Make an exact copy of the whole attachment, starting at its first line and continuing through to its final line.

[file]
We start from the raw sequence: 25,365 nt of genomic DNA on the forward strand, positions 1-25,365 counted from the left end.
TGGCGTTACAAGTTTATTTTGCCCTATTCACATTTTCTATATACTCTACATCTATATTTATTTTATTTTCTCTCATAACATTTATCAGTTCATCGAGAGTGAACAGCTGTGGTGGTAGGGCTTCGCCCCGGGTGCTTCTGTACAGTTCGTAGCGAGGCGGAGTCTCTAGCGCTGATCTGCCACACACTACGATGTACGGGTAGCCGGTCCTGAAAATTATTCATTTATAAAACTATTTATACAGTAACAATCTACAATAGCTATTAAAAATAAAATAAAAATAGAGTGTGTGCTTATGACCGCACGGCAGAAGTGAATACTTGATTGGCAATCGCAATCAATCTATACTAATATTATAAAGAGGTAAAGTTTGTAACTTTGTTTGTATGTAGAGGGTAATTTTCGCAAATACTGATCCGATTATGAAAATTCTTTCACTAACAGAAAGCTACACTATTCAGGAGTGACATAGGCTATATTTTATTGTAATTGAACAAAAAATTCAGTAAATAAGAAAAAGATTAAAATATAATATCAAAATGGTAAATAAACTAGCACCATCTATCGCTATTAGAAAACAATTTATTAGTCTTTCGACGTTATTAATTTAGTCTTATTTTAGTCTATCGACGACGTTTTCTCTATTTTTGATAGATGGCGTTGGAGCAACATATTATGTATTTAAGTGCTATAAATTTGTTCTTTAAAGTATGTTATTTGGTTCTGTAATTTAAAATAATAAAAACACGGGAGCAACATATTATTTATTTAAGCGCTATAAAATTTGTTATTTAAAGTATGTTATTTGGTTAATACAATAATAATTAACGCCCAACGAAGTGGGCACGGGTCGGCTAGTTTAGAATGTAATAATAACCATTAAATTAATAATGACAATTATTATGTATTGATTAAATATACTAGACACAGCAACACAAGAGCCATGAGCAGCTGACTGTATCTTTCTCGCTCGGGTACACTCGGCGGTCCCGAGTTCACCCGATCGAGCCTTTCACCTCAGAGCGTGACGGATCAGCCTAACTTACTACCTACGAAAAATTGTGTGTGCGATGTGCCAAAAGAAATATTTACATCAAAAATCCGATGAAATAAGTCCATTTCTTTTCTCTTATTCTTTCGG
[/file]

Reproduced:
We start from the raw sequence: 25,365 nt of genomic DNA on the forward strand, positions 1-25,365 counted from the left end.
TGGCGTTACAAGTTTATTTTGCCCTATTCACATTTTCTATATACTCTACATCTATATTTATTTTATTTTCTCTCATAACATTTATCAGTTCATCGAGAGTGAACAGCTGTGGTGGTAGGGCTTCGCCCCGGGTGCTTCTGTACAGTTCGTAGCGAGGCGGAGTCTCTAGCGCTGATCTGCCACACACTACGATGTACGGGTAGCCGGTCCTGAAAATTATTCATTTATAAAACTATTTATACAGTAACAATCTACAATAGCTATTAAAAATAAAATAAAAATAGAGTGTGTGCTTATGACCGCACGGCAGAAGTGAATACTTGATTGGCAATCGCAATCAATCTATACTAATATTATAAAGAGGTAAAGTTTGTAACTTTGTTTGTATGTAGAGGGTAATTTTCGCAAATACTGATCCGATTATGAAAATTCTTTCACTAACAGAAAGCTACACTATTCAGGAGTGACATAGGCTATATTTTATTGTAATTGAACAAAAAATTCAGTAAATAAGAAAAAGATTAAAATATAATATCAAAATGGTAAATAAACTAGCACCATCTATCGCTATTAGAAAACAATTTATTAGTCTTTCGACGTTATTAATTTAGTCTTATTTTAGTCTATCGACGACGTTTTCTCTATTTTTGATAGATGGCGTTGGAGCAACATATTATGTATTTAAGTGCTATAAATTTGTTCTTTAAAGTATGTTATTTGGTTCTGTAATTTAAAATAATAAAAACACGGGAGCAACATATTATTTATTTAAGCGCTATAAAATTTGTTATTTAAAGTATGTTATTTGGTTAATACAATAATAATTAACGCCCAACGAAGTGGGCACGGGTCGGCTAGTTTAGAATGTAATAATAACCATTAAATTAATAATGACAATTATTATGTATTGATTAAATATACTAGACACAGCAACACAAGAGCCATGAGCAGCTGACTGTATCTTTCTCGCTCGGGTACACTCGGCGGTCCCGAGTTCACCCGATCGAGCCTTTCACCTCAGAGCGTGACGGATCAGCCTAACTTACTACCTACGAAAAATTGTGTGTGCGATGTGCCAAAAGAAATATTTACATCAAAAATCCGATGAAATAAGTCCATTTCTTTTCTCTTATTCTTTCGG